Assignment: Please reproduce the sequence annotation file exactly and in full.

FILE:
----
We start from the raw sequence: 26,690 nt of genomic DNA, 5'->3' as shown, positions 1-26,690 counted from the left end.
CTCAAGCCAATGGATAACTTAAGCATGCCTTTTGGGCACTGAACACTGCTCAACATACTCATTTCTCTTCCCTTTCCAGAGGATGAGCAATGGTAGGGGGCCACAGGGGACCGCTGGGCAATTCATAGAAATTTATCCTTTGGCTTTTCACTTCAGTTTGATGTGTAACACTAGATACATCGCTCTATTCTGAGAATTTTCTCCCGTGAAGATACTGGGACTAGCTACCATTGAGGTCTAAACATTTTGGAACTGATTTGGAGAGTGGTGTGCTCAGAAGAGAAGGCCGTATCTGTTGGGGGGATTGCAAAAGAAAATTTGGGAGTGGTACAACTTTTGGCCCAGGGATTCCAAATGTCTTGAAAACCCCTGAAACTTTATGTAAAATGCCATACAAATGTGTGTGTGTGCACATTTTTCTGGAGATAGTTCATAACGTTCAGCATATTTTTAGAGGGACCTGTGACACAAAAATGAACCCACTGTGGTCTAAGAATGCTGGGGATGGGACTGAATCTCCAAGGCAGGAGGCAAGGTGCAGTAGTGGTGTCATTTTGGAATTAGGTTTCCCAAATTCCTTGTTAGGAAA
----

We start from the raw sequence: 26,690 nt of genomic DNA, 5'->3' as shown, positions 1-26,690 counted from the left end.
CTCAAGCCAATGGATAACTTAAGCATGCCTTTTGGGCACTGAACACTGCTCAACATACTCATTTCTCTTCCCTTTCCAGAGGATGAGCAATGGTAGGGGGCCACAGGGGACCGCTGGGCAATTCATAGAAATTTATCCTTTGGCTTTTCACTTCAGTTTGATGTGTAACACTAGATACATCGCTCTATTCTGAGAATTTTCTCCCGTGAAGATACTGGGACTAGCTACCATTGAGGTCTAAACATTTTGGAACTGATTTGGAGAGTGGTGTGCTCAGAAGAGAAGGCCGTATCTGTTGGGGGGATTGCAAAAGAAAATTTGGGAGTGGTACAACTTTTGGCCCAGGGATTCCAAATGTCTTGAAAACCCCTGAAACTTTATGTAAAATGCCATACAAATGTGTGTGTGTGCACATTTTTCTGGAGATAGTTCATAACGTTCAGCATATTTTTAGAGGGACCTGTGACACAAAAATGAACCCACTGTGGTCTAAGAATGCTGGGGATGGGACTGAATCTCCAAGGCAGGAGGCAAGGTGCAGTAGTGGTGTCATTTTGGAATTAGGTTTCCCAAATTCCTTGTTAGGAAA